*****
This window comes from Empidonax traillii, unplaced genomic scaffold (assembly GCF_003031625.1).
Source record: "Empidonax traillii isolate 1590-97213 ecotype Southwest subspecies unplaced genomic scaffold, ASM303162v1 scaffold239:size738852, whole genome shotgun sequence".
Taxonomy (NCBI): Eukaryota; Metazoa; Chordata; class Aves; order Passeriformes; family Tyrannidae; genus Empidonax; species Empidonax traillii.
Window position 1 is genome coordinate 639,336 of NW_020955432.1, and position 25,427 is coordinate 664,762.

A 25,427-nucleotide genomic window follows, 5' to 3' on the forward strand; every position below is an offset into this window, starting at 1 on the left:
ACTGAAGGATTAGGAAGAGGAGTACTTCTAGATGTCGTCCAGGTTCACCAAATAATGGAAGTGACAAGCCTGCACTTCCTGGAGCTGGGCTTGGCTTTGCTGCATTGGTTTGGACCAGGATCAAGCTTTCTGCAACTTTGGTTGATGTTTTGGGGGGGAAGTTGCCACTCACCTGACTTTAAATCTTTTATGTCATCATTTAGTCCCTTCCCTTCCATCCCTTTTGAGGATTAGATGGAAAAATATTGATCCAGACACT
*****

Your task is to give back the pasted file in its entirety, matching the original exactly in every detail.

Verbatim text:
This window comes from Empidonax traillii, unplaced genomic scaffold (assembly GCF_003031625.1).
Source record: "Empidonax traillii isolate 1590-97213 ecotype Southwest subspecies unplaced genomic scaffold, ASM303162v1 scaffold239:size738852, whole genome shotgun sequence".
Taxonomy (NCBI): Eukaryota; Metazoa; Chordata; class Aves; order Passeriformes; family Tyrannidae; genus Empidonax; species Empidonax traillii.
Window position 1 is genome coordinate 639,336 of NW_020955432.1, and position 25,427 is coordinate 664,762.

A 25,427-nucleotide genomic window follows, 5' to 3' on the forward strand; every position below is an offset into this window, starting at 1 on the left:
ACTGAAGGATTAGGAAGAGGAGTACTTCTAGATGTCGTCCAGGTTCACCAAATAATGGAAGTGACAAGCCTGCACTTCCTGGAGCTGGGCTTGGCTTTGCTGCATTGGTTTGGACCAGGATCAAGCTTTCTGCAACTTTGGTTGATGTTTTGGGGGGGAAGTTGCCACTCACCTGACTTTAAATCTTTTATGTCATCATTTAGTCCCTTCCCTTCCATCCCTTTTGAGGATTAGATGGAAAAATATTGATCCAGACACT